Flare processions, gut-wrenching chants, the cult of personality look pretty much similar to pagan ritualism. If we ponder on it, we may arrive at the conclusion that paganism is a logical end of the nationalism evolution as it is, and vice versa, nationalism is the highest form of paganism development. In this context an impact of nationalism on the Church appears extremely dangerous. In Ukraine this is just the case. Nationalist movements are supported both by the Kiev Patriarchate and the Ukrainian Greek-Catholic Church.
As early as in the 90s the representatives of the Kiev Patriarchate turned up on a regular basis at the party assemblies organized by “Rukh” and other parties, which positioned themselves as national-democratic or nationalist. At present, the Kiev Patriarchate favors “All-Ukrainian Association “Freedom” and “Right Sector”. In September 2015 KP chief Philaret stood up for “Freedom” member Yuriy Sirotiuk, being suspected of organizing civilian riots near the Verkhovna Rada on August 31, which led to the death of several National Guard fighters. Speeches of the KP spokesmen more and more contain glorifications of the OUN-UPA members who were even called “saints” by UOC-KP “bishop” Mikhail Zinkevich.
Such an obvious support is certainly not “for free”. Both “Freedom” and “Right Sector” are supportive of the Kiev Patriarchate, in their turn. This support is manifested through intensive actions targeted against the Ukrainian Orthodox Church, led by Metropolitan Onuphry. “Right Sector” delivers its fighters to the UOC KP in raids of the UOC temples, intimidation, and physical violence with regard to parishioners of the canonical Church.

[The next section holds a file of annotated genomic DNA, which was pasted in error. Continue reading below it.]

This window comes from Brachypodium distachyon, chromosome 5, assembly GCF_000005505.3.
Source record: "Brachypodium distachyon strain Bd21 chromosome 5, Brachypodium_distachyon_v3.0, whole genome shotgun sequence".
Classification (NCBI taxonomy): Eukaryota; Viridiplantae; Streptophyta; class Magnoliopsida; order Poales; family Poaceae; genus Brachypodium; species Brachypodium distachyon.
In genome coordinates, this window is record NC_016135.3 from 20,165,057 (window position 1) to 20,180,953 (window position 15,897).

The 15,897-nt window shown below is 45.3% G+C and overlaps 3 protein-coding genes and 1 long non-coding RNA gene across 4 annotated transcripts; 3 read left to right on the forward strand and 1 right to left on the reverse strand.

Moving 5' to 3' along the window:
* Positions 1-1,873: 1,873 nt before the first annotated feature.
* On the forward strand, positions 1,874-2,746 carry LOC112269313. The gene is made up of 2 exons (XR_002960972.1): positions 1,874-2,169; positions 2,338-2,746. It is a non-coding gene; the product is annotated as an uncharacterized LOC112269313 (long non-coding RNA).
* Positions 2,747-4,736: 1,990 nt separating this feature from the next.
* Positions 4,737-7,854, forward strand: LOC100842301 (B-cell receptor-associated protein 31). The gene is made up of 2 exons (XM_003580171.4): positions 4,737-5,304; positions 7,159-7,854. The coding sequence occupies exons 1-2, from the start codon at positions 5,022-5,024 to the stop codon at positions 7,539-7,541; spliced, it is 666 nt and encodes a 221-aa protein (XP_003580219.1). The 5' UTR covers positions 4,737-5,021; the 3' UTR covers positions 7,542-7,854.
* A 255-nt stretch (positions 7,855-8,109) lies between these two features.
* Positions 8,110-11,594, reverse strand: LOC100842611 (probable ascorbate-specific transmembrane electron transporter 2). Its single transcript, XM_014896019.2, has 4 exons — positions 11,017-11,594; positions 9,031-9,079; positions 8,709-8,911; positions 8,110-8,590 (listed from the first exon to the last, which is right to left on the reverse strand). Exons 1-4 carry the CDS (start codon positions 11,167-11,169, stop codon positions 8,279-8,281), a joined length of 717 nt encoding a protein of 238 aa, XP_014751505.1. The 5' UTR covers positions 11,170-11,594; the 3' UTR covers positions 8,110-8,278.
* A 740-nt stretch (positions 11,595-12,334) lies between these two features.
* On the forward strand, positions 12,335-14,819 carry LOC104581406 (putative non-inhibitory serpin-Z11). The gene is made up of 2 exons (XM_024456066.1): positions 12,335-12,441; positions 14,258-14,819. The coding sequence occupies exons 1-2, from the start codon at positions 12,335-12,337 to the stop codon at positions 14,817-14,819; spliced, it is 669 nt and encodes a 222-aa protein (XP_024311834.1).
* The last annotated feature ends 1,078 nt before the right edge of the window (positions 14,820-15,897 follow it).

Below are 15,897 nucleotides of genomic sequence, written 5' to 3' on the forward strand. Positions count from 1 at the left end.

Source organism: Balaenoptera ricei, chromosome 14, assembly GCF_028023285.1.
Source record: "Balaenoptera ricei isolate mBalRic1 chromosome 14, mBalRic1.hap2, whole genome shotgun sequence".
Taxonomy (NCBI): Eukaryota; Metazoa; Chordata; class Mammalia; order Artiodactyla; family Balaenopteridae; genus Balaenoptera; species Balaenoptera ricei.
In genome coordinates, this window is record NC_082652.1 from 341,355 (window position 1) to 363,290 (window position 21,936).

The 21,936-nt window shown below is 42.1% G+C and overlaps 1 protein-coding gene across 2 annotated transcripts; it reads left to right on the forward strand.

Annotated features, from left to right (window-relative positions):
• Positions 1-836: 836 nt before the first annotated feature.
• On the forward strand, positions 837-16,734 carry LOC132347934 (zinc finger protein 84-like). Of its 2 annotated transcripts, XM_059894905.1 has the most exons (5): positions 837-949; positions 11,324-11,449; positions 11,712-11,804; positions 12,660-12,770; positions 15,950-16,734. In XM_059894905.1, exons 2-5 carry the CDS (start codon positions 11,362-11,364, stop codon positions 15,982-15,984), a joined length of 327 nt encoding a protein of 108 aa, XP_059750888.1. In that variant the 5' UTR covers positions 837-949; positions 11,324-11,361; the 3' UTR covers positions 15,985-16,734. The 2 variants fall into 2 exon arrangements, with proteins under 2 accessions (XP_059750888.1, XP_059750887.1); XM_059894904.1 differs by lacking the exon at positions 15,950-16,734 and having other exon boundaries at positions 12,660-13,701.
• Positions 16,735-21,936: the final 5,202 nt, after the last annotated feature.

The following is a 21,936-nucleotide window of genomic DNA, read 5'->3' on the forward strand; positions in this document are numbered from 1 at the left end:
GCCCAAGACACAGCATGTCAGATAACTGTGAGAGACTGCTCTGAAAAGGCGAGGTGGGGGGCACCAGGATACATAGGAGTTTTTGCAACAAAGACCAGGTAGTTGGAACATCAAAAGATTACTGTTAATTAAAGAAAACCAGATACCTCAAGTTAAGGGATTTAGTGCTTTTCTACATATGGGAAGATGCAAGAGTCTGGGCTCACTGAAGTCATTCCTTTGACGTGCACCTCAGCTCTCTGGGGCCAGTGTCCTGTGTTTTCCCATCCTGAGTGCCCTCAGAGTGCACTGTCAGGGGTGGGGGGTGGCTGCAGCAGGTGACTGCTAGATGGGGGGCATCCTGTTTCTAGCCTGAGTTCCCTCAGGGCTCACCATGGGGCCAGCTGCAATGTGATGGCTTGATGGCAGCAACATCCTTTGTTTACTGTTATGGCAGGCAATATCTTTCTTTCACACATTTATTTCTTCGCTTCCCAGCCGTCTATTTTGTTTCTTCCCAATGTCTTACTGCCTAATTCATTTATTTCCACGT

As for the UGCC, it is already a “proverb and byword” to hear public speeches of Uniate priest Mikhail Arsenich near the monument to Bandera in 2010, urging to fight with “kikes”, “Moscals”, “Communists”, and “take arms”. Unfortunately, the “sermon” made by the chaplain, which was an outspoken incitement of inter-faith hostility, was not duly assessed by the law enforcement bodies and church authorities. The priest “got a slap on the wrist” from the church administration and a monthly “repentance” in the monastery.
In November ex-leader of the UGCC Lubomir Guzar who has a considerable influence on the parish, declared that “it is good to be a nationalist. A lot of nations across the globe, regardless the level of their culture, are proud of their nationalism.” He stated, though, several months before something very different, namely that “nationalism cannot be a Christian virtue, because it is not perfect, and makes a human somewhat provincial, since a nationalist loves only his.”
Bifurcate self-consciousness is common for Greek-Catholics. On the one hand, the Catholic Church warns against manifestations of nationalism, on the other hand – a significant part of the UGCC history is marked by the collaboration with nationalist movements. At the beginning of the Second World War bishops of the Greek-Catholic Church blessed the activity of the Ukrainian Nationalists Organization, having lots of evidence thereto.
It is no surprise we will not hear Uniates or Kiev Patriarchate criticize or condemn contemporary Ukrainian nationalists. It would be equal for the former to “biting the hand that feeds you.” However, such “symbiosis” of nationalism and religion in “patriotic” Churches will result in Christianity being replaced by paganism in a Christian wrap. Nationalism strives to the total power over beliefs and convictions of a man, therefore it’s impossible to control or restrain it.